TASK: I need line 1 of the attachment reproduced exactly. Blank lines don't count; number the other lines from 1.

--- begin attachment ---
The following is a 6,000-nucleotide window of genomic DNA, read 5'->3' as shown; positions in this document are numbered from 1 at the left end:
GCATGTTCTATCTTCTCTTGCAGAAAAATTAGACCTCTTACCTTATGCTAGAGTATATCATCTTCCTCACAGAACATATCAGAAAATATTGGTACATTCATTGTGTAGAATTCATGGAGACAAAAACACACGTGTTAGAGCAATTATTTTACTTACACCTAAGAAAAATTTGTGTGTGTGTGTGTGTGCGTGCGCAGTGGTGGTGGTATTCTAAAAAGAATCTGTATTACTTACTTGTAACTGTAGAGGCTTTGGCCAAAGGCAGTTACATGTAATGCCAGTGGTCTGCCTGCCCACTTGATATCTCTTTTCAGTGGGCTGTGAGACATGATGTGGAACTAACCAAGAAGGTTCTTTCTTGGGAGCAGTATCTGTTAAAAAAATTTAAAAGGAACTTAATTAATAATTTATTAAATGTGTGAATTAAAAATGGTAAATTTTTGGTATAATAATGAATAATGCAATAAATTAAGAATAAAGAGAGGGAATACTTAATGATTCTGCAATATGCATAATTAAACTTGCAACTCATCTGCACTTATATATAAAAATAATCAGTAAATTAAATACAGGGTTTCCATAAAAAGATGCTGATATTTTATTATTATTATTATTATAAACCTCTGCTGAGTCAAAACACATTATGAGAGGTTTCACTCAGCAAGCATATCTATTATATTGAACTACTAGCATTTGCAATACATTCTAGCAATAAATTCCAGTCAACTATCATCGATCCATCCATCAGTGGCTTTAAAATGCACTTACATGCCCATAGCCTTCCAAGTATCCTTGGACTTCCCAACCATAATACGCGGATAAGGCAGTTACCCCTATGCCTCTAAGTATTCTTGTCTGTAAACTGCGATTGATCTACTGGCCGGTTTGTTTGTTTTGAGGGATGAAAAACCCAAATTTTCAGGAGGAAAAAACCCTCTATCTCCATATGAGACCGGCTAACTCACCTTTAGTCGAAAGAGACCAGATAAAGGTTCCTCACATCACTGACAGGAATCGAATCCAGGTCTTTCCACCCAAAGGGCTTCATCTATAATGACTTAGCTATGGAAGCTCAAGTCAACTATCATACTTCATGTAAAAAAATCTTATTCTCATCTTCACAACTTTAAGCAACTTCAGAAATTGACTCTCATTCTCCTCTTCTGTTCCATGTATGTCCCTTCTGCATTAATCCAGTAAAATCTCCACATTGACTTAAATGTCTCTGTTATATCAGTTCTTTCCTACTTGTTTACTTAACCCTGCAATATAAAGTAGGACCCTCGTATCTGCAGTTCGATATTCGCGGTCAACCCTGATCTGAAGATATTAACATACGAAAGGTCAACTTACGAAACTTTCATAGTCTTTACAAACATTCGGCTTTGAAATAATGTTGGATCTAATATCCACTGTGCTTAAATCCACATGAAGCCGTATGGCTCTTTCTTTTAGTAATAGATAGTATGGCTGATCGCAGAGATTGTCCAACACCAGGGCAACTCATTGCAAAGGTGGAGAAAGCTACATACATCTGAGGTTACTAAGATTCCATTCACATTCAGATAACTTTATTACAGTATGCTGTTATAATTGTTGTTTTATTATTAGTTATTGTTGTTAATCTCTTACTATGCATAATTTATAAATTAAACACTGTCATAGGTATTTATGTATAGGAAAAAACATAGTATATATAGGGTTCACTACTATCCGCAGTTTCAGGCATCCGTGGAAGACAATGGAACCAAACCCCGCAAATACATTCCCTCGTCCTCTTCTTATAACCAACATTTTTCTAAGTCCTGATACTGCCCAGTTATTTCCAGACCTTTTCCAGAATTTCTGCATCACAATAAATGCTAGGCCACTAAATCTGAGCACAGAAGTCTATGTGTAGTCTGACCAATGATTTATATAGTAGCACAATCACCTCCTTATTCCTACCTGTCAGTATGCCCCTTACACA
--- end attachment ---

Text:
The following is a 6,000-nucleotide window of genomic DNA, read 5'->3' as shown; positions in this document are numbered from 1 at the left end: